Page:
Head south on Fifth Avenue, past the look-but-don't-touch boutiques of Bruno Magli, Salvatore Ferragamo and Henri Bendel, stop at 31st Street and look for a building on the right, between the fast-food restaurant and the souvenir shop.

There, on the sixth floor, sits the only Wal-Mart in Manhattan -- not a store, but offices, a laboratory even, where veterans from Nautica, OshKosh B'Gosh and the West Elm furniture catalogue work, largely in secret, to help the nation's largest retailer earn one designation that has long eluded it:


These retail warriors walk the streets of SoHo, notebooks in hand, sneak into boutiques in London and snap photos of teens in Tokyo to divine what's hot. They forecast trends in clothing, home decor and furniture in advance of a season, then transmit the details back to the colleagues in northwest Arkansas who ultimately determine what reaches the shelves of the company's 3,400 stores.

Given its reputation as a juggernaut, it's a curious sensation to consider Wal-Mart's vulnerability. But that is what the two-year-old New York Trend Office is there to address.

With trends in fashion trickling down into everything from toasters to infant clothing, the chain is suddenly worried about missed opportunities. Since its founding in 1962, Sam Walton's brainchild has built its business on the traditional-minded lower-income shopper. This is a customer, judging by Wal-Mart's merchandise, who wants the basics -- a sturdy nightgown, a reliable bathing suit, a six-pack of children's underwear. (Wal-Mart sells one of every two pairs in the United States.)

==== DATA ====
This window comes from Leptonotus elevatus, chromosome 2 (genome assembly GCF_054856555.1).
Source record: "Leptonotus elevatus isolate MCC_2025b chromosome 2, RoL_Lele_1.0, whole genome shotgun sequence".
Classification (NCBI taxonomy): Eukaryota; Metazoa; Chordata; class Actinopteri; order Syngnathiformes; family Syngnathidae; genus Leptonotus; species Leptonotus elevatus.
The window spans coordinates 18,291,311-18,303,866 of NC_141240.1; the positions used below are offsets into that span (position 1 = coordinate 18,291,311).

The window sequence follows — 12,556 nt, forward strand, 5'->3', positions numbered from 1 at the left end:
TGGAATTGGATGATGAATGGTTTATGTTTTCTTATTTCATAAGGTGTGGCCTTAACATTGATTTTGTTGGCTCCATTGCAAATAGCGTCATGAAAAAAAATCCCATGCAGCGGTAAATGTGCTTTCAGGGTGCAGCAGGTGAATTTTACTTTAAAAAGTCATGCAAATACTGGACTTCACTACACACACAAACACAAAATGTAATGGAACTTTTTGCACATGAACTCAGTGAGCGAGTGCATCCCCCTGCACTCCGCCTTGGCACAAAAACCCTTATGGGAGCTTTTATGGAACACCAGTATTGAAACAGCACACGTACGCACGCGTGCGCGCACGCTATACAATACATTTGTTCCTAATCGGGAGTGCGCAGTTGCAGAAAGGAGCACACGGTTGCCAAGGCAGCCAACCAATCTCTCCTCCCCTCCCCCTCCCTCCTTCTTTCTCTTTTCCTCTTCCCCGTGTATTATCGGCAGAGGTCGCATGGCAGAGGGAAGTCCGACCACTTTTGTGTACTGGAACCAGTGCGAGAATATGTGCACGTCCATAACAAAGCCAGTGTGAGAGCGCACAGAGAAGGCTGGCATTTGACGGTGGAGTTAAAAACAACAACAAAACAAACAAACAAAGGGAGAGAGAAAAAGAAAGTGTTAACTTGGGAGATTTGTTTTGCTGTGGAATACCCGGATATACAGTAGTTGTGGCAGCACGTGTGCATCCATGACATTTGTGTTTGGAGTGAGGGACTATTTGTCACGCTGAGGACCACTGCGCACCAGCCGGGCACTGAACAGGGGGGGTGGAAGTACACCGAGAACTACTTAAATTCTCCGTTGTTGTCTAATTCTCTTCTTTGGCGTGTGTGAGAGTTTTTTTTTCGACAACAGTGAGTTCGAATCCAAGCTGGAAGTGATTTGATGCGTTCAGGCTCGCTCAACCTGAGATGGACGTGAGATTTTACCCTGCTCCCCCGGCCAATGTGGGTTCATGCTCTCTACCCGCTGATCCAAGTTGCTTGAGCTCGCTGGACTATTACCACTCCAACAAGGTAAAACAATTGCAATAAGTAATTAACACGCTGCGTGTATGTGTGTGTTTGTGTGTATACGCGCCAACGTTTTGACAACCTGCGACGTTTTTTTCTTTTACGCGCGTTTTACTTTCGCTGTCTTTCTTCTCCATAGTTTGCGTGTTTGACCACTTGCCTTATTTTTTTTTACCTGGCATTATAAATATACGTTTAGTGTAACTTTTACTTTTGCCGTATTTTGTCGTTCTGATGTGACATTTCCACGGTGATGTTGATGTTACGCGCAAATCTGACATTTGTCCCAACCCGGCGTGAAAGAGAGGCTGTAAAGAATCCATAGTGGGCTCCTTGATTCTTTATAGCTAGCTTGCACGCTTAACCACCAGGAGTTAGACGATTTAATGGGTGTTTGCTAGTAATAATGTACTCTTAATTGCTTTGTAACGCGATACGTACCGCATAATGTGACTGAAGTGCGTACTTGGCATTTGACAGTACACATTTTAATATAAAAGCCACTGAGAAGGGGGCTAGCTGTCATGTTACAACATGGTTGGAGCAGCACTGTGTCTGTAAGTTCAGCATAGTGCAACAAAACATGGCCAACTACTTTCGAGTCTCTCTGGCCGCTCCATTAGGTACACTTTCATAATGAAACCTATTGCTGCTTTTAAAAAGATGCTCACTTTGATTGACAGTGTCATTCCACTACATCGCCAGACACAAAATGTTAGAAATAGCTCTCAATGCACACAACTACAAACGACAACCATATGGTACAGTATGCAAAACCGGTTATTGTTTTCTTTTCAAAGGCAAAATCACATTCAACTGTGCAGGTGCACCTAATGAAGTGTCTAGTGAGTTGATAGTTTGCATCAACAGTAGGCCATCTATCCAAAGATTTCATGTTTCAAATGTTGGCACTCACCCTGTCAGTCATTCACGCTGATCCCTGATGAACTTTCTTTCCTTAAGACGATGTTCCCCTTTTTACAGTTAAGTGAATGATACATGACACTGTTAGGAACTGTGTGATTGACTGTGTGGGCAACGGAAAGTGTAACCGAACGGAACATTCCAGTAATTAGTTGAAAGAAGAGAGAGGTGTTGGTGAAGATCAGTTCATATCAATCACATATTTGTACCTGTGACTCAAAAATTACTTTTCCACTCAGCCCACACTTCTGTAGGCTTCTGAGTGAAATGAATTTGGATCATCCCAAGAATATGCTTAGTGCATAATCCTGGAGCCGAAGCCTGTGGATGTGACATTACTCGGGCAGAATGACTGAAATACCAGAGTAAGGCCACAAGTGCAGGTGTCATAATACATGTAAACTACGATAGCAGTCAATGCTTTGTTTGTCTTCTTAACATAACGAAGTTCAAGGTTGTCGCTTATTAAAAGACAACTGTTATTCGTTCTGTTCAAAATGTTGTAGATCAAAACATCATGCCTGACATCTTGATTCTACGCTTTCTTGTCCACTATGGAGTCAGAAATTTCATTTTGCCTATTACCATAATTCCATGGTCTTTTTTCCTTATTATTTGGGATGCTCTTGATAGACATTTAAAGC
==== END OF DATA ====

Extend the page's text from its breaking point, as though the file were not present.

The discount giant has stuck by that consumer, earning billions in the process. But now it is rethinking things -- placing ads in that fashion bible Vogue; having its TV commercials portray a lifestyle, not just a smiley face rolling back prices; even considering hiring a big-name designer. For it has not escaped the attention of Bentonville, Ark., that the rest of the retail world has discovered a different, more lucrative shopper -- one who craves style for style's sake.

As Wal-Mart upgrades its merchandise to compete with edgier rivals, the staff in the New York office is serving as a hidden but powerful scouting party, watching carefully to ensure that a chain known for missing trends has the right product at the right moment.

But for all its globetrotting exploits to pay off, the Trend Office will need to change not just what Wal-Mart carries, but the way the retailer thinks about merchandise, according to those inside and outside the company.

For 43 years, Wal-Mart has been obsessed with individual bargains -- the $24 DVD player, the $12.90 twill jacket -- at times regardless of how they fit in with the rest of the merchandise in the store, or even whether they are in style.